industry insider | Feb 12, 2018 |
American Home Furnishings Hall of Fame CEO on leadership

Karen McNeill, CEO of the American Home Furnishings Hall of Fame, knows a thing or two about leadership and service. She took the stage at Las Vegas Market last month to accept the Legacy Award, the highest award granted by WithIt, which recognizes a woman who has made notable, lifelong contributions to the home and furnishings industries. She tells EAL about career highlights and challenges, and what keeps her going.

Karen McNeill
Karen McNeill

Share some highlights of your career. What stands out as your biggest success thus far?
Having been in the public relations and marketing field for more than 30 years, there are so many that probably don’t really translate. The most rewarding are those for companies who are unable to “break through.” That could mean by reaching a new class of customers, getting a team solidly behind the leadership in the midst of extreme corporate changes, or in guiding a company through a crisis that threatens the very existence of the company. Interestingly, the biggest achievements that our team experienced with clients is generally covered by a confidentiality agreement.

With one company, within months of 9/11, our promotion tripled their market attendance at a time when overall trade show attendance was down by 60 percent. In another situation with a full-blown, very public, celebrity crisis, we convinced the client to stay with the celebrity, preserving a multimillion-dollar revenue stream that became one of their most profitable product lines. The plant closings were always bittersweet, but in the end, we brought heart to the companies and always kept a focus on helping the employees who were losing their livelihoods. Those are the greatest accomplishments: to know that our talented, engaged team together made a significant difference in the lives of many other people—who have no idea we even played a role.

American Home Furnishings Hall of Fame CEO on leadershipThose are the greatest accomplishments: to know that our talented, engaged team together made a significant difference in the lives of many other people.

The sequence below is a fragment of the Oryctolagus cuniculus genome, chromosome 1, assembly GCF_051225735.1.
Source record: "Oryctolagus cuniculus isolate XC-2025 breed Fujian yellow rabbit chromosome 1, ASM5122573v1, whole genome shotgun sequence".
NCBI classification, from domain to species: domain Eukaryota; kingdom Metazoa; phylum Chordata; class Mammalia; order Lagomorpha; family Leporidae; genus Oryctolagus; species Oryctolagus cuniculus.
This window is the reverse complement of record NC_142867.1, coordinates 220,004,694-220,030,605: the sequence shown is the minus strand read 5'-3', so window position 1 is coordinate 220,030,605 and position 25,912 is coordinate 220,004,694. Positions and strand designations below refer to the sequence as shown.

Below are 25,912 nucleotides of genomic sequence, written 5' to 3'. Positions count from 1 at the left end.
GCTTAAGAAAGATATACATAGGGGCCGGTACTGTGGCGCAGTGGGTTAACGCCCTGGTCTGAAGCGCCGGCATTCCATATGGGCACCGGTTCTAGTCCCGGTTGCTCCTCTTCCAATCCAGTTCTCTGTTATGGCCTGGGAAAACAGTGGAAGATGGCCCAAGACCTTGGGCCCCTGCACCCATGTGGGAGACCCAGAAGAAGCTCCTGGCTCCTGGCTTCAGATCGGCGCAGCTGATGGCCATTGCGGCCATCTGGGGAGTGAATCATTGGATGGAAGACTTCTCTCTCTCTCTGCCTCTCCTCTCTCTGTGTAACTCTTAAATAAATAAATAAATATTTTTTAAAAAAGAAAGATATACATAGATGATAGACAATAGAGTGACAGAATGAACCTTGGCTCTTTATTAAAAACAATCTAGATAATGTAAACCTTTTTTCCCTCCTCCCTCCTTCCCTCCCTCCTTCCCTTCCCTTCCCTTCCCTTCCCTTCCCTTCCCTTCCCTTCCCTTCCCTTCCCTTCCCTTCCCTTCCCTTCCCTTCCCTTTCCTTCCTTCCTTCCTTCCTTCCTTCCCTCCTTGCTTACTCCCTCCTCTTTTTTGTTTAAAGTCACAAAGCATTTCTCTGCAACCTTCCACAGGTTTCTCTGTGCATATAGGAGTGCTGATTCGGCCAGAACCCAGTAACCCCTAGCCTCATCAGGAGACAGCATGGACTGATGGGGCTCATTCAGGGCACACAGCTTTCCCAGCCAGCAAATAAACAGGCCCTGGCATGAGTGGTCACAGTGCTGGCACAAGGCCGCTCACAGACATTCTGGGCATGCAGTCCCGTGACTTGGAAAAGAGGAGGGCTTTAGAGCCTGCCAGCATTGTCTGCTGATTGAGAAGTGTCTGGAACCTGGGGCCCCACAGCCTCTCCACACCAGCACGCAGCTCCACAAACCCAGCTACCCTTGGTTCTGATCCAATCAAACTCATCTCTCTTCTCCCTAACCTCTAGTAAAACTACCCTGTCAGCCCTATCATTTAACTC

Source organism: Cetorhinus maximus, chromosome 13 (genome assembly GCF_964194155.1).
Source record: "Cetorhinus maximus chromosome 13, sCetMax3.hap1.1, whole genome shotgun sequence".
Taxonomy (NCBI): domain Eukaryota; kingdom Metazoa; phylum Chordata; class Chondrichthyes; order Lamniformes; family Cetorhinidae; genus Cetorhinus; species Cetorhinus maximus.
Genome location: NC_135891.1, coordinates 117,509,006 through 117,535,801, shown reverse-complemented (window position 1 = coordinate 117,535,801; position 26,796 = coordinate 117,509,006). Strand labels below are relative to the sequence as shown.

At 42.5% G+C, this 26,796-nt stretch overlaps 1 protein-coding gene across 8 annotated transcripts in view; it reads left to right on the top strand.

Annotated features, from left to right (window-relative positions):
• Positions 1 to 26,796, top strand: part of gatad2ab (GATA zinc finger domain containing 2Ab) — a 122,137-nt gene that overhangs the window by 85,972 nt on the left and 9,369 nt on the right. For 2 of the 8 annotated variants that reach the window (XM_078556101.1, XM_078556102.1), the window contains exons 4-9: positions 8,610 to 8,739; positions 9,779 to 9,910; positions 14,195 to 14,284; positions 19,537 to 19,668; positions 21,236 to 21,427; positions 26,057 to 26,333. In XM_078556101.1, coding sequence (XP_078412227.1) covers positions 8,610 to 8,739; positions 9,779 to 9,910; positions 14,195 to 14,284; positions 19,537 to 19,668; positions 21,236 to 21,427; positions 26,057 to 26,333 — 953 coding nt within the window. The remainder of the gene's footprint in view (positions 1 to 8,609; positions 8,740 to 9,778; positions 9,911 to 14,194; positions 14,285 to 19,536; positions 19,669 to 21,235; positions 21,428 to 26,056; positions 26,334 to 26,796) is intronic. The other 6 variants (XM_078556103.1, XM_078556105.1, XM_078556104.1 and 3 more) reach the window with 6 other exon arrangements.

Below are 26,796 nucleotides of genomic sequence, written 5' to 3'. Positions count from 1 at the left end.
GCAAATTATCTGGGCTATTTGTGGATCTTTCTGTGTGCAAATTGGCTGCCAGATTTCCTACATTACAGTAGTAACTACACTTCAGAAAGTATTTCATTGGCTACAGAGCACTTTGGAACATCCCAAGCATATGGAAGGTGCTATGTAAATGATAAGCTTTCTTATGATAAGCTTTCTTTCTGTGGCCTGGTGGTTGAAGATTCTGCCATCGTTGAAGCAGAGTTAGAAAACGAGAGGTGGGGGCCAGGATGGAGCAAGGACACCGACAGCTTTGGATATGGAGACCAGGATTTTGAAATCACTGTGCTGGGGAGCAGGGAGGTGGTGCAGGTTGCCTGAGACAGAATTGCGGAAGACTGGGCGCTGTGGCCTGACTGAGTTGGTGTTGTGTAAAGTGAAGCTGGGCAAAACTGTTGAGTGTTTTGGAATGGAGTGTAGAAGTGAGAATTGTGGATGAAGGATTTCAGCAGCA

How do you approach challenge?
I love a challenge! That probably gets my juices going more than anything. The biggest challenges are to get clients and others to adopt the whole plan, because cutting corners can end up destroying the very foundation of an extraordinary plan. It is often those special little touches that are the keys to success in marketing and can turn a routine event or product introduction into a memorable brand that sparkles. One thing I have learned is that if the relationship is difficult in the introductory stage, it will only get worse. It is far better to back away than to enter into a demanding relationship that ends up draining the energy and creativity of your whole team.

What accomplishment are you most proud of, among your charitable work?
Years ago, as a volunteer, I saw a need for [a program for] sexually abused children and played a strategic role in establishing a pilot project that became a national model for interdisciplinary care for traumatized children. It tremendously impacted my life and gave me a greater appreciation for our law enforcement officers, social workers, volunteer groups like the Junior League, and organizations like Family Services of America and the Salvation Army. These are the unsung heroes who on a daily basis help ... those who most need our collective help and support.

Karen McNeill, whose industry career began with her role as director of marketing at the Southern Furniture Market Center (known today as the International Home Furnishings Market), later served as director of The Design Center in the IHFC, in addition to serving on 30 nonprofit boards in three different cities, including president and chairman of WithIt. She has been a leader in the Furniture Fellowship Prayer Breakfast, the Furniture Discovery Center, the Salvation Army Advisory Board, the Chamber of Commerce of High Point, Family Service of High Point, United Way of Greater High Point, the Rotary Club of High Point, the Atlanta Cystic Fibrosis Foundation, and the YMCA of South St. Louis, among others.

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